• Make full information on all specific funding schemes under the Global Gateway initiative publicly available.
  • Redesign EU investment policies, Global Gateway, and public development finance to include a target of 30 percent on funding for agroecological transition. Ensure funds are made accessible to small-scale farmers’ organizations for food security/sovereignty and climate adaptation. 
  • Strengthen existing programmes supporting agroecology, as in the ECOWAS region; set up an AU-EU task force on Agroecology to discuss findings and challenges identified in African small-scale producers’ practices and in AU and EU research and programmes on peasant agroecological approaches and practices.
  • Conduct an evaluation of the comparative impacts in terms of food security /sovereignty and reducing dependency on food imports of using public funds to support small-scale producers or to de-risk and entice corporate agri-business investments.
  • The EU should lead the way in the G20 in finding ways to cancel African debt and should avoid adopting financing systems that increase it. 

3.4 Promote farmer-managed seed systems! 

Peasant seed systems are among the collective peasant rights. They are a primary component of the entire food system and determine which type of agriculture will be developed, particularly regarding peasant agroecology. Worldwide, 90 percent of seeds come from peasants’ seed systems, and their professional agricultural activity of selecting, choosing, and producing peasant seeds is key to local communities’ resilience and climate adaptation. Peasant and small-scale food producers need a specific legal framework that decriminalises the use of farm-saved peasant seeds. Farmers and peasants need to have access to locally adapted quality seeds, by building a proportionate and adequate regime for the exchange and/or marketing of seeds belonging to varieties or populations that are not distinct, uniform and stable, and that are adapted to local conditions and based on peasant agroecological practices. Current EU and African seed policies must be reformed to halt instead of causing loss of agrobiodiversity,  legislative frameworks that support peasant seed systems must be put in place, and corporate-friendly policies inspired by UPOV principles must be rejected.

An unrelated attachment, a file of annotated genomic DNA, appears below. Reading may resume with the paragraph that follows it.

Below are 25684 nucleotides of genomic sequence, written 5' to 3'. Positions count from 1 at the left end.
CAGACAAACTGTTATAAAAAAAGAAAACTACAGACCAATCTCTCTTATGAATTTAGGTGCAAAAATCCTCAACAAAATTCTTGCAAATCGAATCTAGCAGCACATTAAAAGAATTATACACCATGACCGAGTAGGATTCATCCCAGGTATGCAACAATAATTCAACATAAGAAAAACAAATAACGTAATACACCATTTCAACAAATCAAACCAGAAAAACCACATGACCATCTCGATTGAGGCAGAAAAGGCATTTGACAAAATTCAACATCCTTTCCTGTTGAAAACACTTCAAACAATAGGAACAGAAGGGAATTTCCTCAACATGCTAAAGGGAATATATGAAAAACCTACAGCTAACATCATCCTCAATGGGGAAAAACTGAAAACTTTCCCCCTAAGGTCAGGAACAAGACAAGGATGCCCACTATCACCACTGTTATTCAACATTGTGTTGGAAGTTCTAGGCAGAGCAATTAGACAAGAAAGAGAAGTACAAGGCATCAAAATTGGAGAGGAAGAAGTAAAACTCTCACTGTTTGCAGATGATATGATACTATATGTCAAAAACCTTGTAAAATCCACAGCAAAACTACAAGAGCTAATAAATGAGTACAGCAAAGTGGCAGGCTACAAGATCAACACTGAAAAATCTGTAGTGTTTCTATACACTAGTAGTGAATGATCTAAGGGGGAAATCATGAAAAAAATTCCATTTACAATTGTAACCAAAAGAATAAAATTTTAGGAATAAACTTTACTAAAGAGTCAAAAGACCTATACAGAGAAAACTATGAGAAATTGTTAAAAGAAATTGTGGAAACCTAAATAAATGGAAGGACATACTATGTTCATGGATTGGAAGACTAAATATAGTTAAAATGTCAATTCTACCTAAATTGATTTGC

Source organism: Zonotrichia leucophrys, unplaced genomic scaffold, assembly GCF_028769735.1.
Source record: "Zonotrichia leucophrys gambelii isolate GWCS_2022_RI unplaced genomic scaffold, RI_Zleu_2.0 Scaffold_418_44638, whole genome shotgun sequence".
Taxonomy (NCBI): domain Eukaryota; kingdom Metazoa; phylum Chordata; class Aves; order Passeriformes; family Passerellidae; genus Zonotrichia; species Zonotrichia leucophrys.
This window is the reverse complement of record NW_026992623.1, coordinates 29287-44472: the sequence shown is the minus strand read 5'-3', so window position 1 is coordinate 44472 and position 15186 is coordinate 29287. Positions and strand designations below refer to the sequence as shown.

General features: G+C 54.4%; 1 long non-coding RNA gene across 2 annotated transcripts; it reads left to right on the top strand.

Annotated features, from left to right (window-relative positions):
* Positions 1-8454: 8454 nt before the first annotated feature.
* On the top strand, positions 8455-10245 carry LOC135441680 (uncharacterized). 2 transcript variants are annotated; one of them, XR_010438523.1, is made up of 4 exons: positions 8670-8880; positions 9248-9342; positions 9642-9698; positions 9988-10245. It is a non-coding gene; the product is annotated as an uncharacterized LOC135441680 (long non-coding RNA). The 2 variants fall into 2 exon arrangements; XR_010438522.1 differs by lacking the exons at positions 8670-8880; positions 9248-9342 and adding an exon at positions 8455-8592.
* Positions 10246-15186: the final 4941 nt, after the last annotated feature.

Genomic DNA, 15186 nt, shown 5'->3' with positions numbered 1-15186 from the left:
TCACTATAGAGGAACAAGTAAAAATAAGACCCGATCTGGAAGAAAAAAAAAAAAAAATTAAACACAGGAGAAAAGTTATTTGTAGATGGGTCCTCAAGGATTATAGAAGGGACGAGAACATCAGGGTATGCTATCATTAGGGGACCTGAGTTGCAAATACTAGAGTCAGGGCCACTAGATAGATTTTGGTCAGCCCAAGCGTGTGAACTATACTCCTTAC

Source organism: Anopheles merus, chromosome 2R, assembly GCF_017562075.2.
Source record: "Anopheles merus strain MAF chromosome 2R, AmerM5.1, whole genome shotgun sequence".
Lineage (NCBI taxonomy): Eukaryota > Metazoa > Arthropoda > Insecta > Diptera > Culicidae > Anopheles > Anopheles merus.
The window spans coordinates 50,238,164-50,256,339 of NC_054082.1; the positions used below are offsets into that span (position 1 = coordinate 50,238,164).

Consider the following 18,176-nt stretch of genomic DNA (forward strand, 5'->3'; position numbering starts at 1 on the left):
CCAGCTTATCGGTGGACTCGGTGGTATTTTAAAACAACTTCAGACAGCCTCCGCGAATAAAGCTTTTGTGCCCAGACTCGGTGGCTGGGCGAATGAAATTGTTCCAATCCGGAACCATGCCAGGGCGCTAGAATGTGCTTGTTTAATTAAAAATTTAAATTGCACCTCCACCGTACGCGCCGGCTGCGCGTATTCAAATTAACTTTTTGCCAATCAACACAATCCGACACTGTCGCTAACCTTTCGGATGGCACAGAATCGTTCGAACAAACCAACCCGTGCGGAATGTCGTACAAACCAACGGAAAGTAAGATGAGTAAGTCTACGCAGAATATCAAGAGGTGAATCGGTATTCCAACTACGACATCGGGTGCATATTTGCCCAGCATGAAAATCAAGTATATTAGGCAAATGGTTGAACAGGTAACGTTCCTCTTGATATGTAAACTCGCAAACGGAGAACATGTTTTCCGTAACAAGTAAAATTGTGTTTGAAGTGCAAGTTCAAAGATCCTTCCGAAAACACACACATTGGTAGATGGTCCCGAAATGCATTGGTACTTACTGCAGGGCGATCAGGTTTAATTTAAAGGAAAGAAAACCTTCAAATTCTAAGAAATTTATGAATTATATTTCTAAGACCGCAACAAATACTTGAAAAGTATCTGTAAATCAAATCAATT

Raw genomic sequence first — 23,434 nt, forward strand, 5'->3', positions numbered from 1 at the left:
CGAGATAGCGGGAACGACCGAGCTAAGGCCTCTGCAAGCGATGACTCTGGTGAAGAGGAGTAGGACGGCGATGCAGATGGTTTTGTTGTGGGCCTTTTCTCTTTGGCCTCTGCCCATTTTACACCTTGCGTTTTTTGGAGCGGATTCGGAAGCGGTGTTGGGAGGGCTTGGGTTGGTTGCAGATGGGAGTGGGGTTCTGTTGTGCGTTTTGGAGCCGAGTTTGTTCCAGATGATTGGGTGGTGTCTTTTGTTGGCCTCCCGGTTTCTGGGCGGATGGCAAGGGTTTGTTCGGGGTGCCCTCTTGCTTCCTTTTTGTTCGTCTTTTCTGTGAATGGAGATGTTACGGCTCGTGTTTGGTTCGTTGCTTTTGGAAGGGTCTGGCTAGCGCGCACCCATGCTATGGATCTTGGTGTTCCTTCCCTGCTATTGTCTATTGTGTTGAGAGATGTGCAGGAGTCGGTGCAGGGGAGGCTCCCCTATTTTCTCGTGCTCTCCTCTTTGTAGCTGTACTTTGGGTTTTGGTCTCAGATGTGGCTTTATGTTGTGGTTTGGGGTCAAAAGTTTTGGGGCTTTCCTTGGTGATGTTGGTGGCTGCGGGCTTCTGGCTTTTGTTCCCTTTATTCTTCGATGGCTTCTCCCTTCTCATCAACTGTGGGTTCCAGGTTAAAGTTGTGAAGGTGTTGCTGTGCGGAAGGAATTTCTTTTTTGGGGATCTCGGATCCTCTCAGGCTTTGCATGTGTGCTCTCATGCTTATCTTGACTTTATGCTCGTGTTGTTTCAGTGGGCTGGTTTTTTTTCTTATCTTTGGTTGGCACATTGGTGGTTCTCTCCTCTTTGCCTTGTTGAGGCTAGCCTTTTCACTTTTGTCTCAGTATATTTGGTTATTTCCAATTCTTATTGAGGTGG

• Incorporate farmers’ rights to seeds into national seed policies, as stipulated in the International Treaty on Plant Genetic Resources for Food and Agriculture – ITPGRFA (now recognized in UNDROP).
  • Decriminalize the use of peasant seeds, farmers’ collective seed rights, and their seed systems in legal seed frameworks.
  • Ensure that peasant seed systems are outside of the scope of (commercial) seed marketing rules. 
  • Support the call on EU seed marketing reform to provide for specific adapted rules including the diversification of seed market offers adapted to the needs of peasants. 
  • Protect peasant seeds from biopiracy.
  • Adopt and enforce a legal framework that promotes peasant seed systems in the national State patrimony of natural resources to protect them against all forms of patentability.
  • Refuse the use of GMOs and all other associated biotechnologies in food and agriculture; suspend existing free trade treaties which introduce the use of homologated seeds using CRISPR technology.

3.5 Phase out highly hazardous pesticides (HHP) and other dangerous chemicals such as herbicides. Respect the human right to a healthy environment, healthy food, and safe and healthy work.  

Pesticide manufacturers sell and export highly hazardous pesticides to developing and emerging countries where regulations are weaker, and risks are higher. Soybeans, rice, maize and cotton – all grown in Africa – are associated with the highest use of HHPs. WHO task force data on Acute Pesticide Poisoning records about 385 million cases occurring annually. 

  • Phase out highly hazardous pesticides to significantly reduce the burden of human poisoning by pesticides, as recommended by the FAO Council in its Guidelines on Highly Hazardous Chemicals from 2016.
  • Develop integrated biological pest management as an alternative to toxic pesticides.
  • End export double standards on HHPs as announced in the 2020 EU Chemical Strategy for Sustainability.
  • Institute regulatory frameworks and appropriate controls for Highly Hazardous Chemicals. Ensure robust and performing sanitary and phytosanitary governance system at the African continental level to ensure robust monitoring of the sale and use of pesticides and hazardous chemicals.  
  • Ensure rigorous monitoring of the sale and use of pesticides and hazardous chemicals, respecting the Maximum Residue Levels of pesticides.